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Ever wonder how effective disease screening tests really are? With the recent discussion in the media surrounding HPV and its potentially devastating effects, researchers compared HPV testing to a Pap smear in identifying cases of cervical cancer in women.
Cervical cancer is a serious disease affecting many women worldwide. About 99.7% of cases are associated with the human papillomavirus (HPV). While screening programs have been initiated to decrease the death rates and the effects associated with this illness, it was estimated that 4,210 women would die of cervical cancer in the United States in 2017. For decades, cytology samples known as the Pap smear has been used to detect the presence of cancerous cells. More recently, investigators have studied the effect of an HPV test alone, and in combination with the Pap smear to identify, prevent, and treat instances of cervical cancer.
Lack of information comparing HPV tests and Pap smears
There is not much information currently available regarding the effectiveness of HPV testing compared to cytology in women in North America. Researchers in Canada recruited women aged 25 to 65 who had no history of cervical cancer in Canada between January 2008 and May 2012 and randomly assigned them to groups who either received HPV testing or liquid-based cytology (LBC) using the Pap smear test. A total of 19,009 women participated in the study.
The 9,552 women who were screened for cervical cancer with HPV testing returned for screening at 48 months if their results were negative. If they tested positive to the initial HPV test, they were further tested using the Pap smear. The 9,457 women screened with liquid-based cytology returned for rescreening with a Pap smear at 24 months if their results were negative. At the end of 48 months, all participants returned and were screened using both LBC and HPV testing.
Fewer cases of grade 3+ cervical cancer in women screened with an HPV test
In an article posted in JAMA, Gina Ogilvie, a medical doctor from Vancouver, Canada along with her colleagues reported fewer cases of cervical cancer grade 3+ at 48 months in women screened with HPV testing compared to those who were screened with the Pap smear. Women in both groups were previously matched based on their sociodemographic and lifestyle characteristics, but by month 48, women across all age groups who initially tested negative with Pap smear screening had cervical cancer more often than women who initially tested negative with HPV testing.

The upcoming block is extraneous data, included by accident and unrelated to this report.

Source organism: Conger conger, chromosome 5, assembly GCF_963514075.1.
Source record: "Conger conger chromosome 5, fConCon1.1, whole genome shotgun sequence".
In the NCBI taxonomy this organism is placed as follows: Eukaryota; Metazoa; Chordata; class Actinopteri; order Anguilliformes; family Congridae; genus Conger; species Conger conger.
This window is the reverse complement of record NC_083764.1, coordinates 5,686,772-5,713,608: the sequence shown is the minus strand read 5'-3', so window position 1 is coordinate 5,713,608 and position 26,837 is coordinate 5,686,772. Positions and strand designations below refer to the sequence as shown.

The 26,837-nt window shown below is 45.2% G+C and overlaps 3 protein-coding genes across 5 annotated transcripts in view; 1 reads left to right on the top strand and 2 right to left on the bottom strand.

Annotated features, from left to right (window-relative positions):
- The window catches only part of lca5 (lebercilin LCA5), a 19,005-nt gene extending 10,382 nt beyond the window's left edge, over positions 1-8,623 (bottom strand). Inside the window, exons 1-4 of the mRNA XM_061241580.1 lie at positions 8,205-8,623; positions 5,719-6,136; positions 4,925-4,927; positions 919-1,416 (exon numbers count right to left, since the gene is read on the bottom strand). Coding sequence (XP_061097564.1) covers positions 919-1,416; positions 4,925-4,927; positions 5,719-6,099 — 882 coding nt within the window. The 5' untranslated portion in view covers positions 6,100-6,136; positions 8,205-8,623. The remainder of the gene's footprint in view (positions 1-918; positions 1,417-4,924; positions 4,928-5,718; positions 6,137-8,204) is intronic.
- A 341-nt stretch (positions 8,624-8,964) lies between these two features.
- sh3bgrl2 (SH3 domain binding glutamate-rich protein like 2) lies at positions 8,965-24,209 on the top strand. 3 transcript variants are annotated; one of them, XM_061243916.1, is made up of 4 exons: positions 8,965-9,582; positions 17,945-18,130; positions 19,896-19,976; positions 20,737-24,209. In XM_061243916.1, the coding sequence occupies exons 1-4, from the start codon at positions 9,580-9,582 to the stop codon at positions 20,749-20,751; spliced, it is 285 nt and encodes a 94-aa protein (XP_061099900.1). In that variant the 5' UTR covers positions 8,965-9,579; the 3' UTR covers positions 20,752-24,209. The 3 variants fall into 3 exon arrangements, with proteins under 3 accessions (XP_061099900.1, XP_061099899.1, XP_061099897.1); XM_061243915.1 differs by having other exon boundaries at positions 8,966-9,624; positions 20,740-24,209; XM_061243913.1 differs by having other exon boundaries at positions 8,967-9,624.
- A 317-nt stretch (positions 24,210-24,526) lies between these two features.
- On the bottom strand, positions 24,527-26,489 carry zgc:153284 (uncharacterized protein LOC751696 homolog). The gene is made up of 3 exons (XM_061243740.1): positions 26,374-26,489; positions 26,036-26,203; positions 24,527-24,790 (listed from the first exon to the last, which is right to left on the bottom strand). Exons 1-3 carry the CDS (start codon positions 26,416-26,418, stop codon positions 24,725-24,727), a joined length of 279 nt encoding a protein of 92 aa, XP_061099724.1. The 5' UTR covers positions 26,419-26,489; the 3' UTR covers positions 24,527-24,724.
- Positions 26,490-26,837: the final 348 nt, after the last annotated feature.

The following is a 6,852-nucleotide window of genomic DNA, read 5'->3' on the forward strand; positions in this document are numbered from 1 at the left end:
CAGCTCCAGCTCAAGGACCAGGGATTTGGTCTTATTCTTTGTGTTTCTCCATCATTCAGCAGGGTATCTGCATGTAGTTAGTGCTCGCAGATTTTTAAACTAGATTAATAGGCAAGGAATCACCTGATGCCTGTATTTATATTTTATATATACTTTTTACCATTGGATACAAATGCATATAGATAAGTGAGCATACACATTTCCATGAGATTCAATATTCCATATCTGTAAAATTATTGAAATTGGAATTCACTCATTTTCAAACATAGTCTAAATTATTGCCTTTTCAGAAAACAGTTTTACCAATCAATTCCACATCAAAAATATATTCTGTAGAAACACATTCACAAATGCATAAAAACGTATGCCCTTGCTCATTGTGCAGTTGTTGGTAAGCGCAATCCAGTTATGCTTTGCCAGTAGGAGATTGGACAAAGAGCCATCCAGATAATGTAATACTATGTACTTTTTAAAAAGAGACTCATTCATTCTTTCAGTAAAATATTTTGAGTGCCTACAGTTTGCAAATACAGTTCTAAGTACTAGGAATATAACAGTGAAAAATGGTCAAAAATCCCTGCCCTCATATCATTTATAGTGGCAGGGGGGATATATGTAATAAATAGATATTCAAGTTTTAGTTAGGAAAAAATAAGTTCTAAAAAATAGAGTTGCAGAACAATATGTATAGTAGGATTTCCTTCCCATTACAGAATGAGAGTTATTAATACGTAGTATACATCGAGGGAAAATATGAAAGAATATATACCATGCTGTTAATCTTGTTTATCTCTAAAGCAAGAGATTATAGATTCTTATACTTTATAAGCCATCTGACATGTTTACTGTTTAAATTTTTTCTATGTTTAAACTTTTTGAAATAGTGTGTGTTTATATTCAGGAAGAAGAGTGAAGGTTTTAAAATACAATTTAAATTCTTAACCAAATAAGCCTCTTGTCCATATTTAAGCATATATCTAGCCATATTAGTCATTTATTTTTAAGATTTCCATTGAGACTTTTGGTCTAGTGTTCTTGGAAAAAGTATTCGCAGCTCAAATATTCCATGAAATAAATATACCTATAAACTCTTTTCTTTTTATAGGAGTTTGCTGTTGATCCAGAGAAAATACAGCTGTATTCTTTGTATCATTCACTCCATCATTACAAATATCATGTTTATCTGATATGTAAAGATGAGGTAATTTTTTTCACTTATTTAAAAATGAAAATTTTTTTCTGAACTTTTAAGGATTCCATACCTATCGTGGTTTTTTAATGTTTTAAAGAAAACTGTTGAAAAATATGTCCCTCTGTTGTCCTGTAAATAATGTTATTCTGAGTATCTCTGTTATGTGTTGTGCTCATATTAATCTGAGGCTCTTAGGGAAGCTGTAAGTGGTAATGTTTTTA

HPV test is less likely to positively identify grade 2+ cervical cancer compared to the Pap smear
Of note, an HPV test is less likely to positively identify Grade 2+ cervical cancer when compared to the Pap smear which results in more invasive procedures like colposcopy and biopsy.
This study had several limitations, including the potential for selection bias within the study participants. The group of women were highly educated and were from two main geographical locations within the province. This presents an issue with generalization especially to rural and remote populations where they may experience the highest risk of cervical cancer.
In conclusion, cervical cancer screening with HPV testing results in the lower likelihood of grade 3+ cervical cancer at 48 months when compared to liquid-based Pap smear screening, but more research is required to understand both the cost-effectiveness and the long-term outcomes of HPV testing.
Written by Kimberly Spencer B.Sc. (Hons)
Reference: Ogilvie, G., van Niekerk, D., Krajden, M., Smith, L., Cook, D., &Gondara, L. et al. (2018). Effect of Screening With Primary Cervical HPV Testing vs Cytology Testing on High-grade Cervical Intraepithelial Neoplasia at 48 Months. JAMA, 320(1), 43. doi: 10.1001/jama.2018.7464